When infection rates were analysed by year, 2013 was excluded owing to the low sample size (n=14). The proportions of HPV-positive specimens per year were as follows: 20.7% in 2018, 19.2% in 2015, and 18.8% in 2016 [Table/Fig-6]. The average age was the highest at 38.6 years in 2018 and the lowest at 35.0 years in 2014 [Table/Fig-7].
Rate of multiple HPV infections over time.
|Year||Total||Positive (per submitted)||Single infection||Multiple infection||Double infection||At least triple infection|
|2014||2,106||389 (18.5%)||282 (13.4%)||107 (5.1%)||73 (3.5%)||34 (1.6%)|
|2015||1,741||334 (19.2%)||215 (12.3%)||119 (6.8%)||73 (4.2%)||46 (2.6%)|
|2016||1,770||333 (18.8%)||244 (13.8%)||89 (5.0%)||58 (3.3%)||31 (1.8%)|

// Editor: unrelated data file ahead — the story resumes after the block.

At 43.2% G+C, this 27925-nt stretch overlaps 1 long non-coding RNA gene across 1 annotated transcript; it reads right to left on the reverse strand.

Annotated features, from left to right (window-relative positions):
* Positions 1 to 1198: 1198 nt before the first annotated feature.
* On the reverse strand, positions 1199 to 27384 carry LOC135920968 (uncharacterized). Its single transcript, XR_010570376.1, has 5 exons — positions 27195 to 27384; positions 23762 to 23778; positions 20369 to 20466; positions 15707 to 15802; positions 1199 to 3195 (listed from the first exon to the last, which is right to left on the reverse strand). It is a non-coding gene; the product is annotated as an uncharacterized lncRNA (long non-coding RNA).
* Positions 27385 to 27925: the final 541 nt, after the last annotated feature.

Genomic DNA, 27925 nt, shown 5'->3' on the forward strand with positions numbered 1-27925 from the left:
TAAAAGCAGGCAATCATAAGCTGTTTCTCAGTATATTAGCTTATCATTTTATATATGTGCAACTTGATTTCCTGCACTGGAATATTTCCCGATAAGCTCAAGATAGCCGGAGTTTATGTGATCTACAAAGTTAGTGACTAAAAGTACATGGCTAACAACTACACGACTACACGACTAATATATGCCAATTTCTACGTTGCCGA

|2017||1,726||291 (16.9%)||209 (12.1%)||82 (4.8%)||58 (3.4%)||24 (1.4%)|
|2018||463||96 (20.7%)||65 (14.0%)||31 (6.7%)||20 (4.3%)||11 (2.4%)|
Average age of patients according to the year of each HPV infection type. The yellow bar shows the age for all HPV-positive patients. The blue line shows the age of patients with single infections; orange line, the age of patients with double infections; and grey line, the age of patients with at least three infections.
This study found a high incidence of HPV infection and high frequency of multiple infections in the “Cheonan province”, indicating the need for intensive management in young women. Cervical cancer is common, but it has a long-term pre-cancerous stage, so mortality may be reduced if appropriate screening and vaccination are used [11-14]. The type of vaccine should be differentiated in consideration of the type and age of the prevalent HPV because HPV types and ages vary among geographical regions.